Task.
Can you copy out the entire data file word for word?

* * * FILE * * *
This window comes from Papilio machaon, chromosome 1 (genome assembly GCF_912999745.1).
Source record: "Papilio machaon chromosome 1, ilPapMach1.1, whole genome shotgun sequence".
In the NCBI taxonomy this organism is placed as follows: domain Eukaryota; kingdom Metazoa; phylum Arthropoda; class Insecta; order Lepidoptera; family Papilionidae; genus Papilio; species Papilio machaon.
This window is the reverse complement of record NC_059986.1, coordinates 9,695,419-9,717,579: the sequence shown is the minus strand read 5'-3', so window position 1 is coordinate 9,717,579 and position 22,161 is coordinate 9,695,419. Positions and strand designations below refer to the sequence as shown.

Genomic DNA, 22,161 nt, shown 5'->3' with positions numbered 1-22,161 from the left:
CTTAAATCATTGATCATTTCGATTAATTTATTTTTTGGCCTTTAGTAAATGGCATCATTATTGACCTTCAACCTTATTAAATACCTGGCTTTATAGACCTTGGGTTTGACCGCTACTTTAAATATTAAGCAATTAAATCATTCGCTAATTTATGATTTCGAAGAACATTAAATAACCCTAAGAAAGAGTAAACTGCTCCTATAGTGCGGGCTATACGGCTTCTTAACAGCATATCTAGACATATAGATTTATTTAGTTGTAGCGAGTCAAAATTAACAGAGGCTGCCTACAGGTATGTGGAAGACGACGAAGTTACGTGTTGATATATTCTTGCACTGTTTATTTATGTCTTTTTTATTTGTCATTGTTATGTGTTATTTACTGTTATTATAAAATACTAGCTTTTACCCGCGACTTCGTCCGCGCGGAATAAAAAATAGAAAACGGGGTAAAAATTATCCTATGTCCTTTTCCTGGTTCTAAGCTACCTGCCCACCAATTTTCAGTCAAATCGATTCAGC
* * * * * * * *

This window comes from Papilio machaon, chromosome 1 (genome assembly GCF_912999745.1).
Source record: "Papilio machaon chromosome 1, ilPapMach1.1, whole genome shotgun sequence".
In the NCBI taxonomy this organism is placed as follows: domain Eukaryota; kingdom Metazoa; phylum Arthropoda; class Insecta; order Lepidoptera; family Papilionidae; genus Papilio; species Papilio machaon.
This window is the reverse complement of record NC_059986.1, coordinates 9,695,419-9,717,579: the sequence shown is the minus strand read 5'-3', so window position 1 is coordinate 9,717,579 and position 22,161 is coordinate 9,695,419. Positions and strand designations below refer to the sequence as shown.

Genomic DNA, 22,161 nt, shown 5'->3' with positions numbered 1-22,161 from the left:
CTTAAATCATTGATCATTTCGATTAATTTATTTTTTGGCCTTTAGTAAATGGCATCATTATTGACCTTCAACCTTATTAAATACCTGGCTTTATAGACCTTGGGTTTGACCGCTACTTTAAATATTAAGCAATTAAATCATTCGCTAATTTATGATTTCGAAGAACATTAAATAACCCTAAGAAAGAGTAAACTGCTCCTATAGTGCGGGCTATACGGCTTCTTAACAGCATATCTAGACATATAGATTTATTTAGTTGTAGCGAGTCAAAATTAACAGAGGCTGCCTACAGGTATGTGGAAGACGACGAAGTTACGTGTTGATATATTCTTGCACTGTTTATTTATGTCTTTTTTATTTGTCATTGTTATGTGTTATTTACTGTTATTATAAAATACTAGCTTTTACCCGCGACTTCGTCCGCGCGGAATAAAAAATAGAAAACGGGGTAAAAATTATCCTATGTCCTTTTCCTGGTTCTAAGCTACCTGCCCACCAATTTTCAGTCAAATCGATTCAGC